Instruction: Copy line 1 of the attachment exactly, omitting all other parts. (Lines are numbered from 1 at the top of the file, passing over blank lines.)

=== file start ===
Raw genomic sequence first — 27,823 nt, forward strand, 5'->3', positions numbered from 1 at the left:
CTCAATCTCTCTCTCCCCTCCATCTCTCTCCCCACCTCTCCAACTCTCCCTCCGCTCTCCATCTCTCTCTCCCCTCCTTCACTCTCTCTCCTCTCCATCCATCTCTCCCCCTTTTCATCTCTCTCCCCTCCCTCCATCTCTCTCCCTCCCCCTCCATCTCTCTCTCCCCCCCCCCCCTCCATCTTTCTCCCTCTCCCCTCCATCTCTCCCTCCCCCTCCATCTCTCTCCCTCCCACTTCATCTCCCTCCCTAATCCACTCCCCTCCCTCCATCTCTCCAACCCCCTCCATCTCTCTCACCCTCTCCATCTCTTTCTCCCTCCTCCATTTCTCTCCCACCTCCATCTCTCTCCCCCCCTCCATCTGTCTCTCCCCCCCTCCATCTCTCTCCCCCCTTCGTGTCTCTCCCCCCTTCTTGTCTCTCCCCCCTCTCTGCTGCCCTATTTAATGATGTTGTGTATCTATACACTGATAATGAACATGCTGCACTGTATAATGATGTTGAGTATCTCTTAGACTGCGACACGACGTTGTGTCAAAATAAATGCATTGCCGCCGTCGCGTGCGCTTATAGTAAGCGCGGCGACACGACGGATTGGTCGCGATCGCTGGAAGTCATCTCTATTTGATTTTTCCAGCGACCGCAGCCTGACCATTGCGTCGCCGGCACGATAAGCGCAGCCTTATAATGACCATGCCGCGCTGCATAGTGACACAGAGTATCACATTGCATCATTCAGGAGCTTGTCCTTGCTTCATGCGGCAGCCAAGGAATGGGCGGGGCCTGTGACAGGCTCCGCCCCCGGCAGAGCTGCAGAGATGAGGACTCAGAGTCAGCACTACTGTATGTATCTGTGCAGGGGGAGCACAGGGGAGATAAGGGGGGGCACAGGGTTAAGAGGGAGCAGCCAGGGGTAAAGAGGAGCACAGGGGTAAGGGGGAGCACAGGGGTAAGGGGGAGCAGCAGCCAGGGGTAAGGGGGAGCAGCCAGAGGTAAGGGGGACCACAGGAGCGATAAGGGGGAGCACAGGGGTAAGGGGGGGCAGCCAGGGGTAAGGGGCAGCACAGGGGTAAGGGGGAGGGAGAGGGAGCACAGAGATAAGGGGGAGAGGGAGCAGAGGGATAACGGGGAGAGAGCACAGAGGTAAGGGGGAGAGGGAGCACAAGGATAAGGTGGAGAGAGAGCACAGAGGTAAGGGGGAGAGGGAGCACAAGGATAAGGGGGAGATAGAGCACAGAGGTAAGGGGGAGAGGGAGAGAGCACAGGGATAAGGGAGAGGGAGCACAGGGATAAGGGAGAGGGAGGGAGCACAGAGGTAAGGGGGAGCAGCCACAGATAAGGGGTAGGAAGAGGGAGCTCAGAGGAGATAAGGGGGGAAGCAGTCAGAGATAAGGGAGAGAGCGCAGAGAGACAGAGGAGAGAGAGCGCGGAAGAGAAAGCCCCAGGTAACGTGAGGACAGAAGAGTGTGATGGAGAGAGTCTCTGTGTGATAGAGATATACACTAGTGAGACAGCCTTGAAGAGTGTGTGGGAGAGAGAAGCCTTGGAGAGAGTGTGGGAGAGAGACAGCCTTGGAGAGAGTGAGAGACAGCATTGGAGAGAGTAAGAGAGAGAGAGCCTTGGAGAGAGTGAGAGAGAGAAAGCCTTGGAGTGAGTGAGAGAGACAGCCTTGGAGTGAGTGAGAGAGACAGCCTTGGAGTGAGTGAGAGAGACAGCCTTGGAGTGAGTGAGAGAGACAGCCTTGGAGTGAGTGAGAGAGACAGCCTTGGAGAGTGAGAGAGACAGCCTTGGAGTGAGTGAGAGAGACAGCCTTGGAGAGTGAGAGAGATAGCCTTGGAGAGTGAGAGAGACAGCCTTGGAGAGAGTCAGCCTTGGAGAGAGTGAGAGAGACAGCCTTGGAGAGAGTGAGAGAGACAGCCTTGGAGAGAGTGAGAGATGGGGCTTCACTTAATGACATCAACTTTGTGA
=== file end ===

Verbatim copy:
Raw genomic sequence first — 27,823 nt, forward strand, 5'->3', positions numbered from 1 at the left: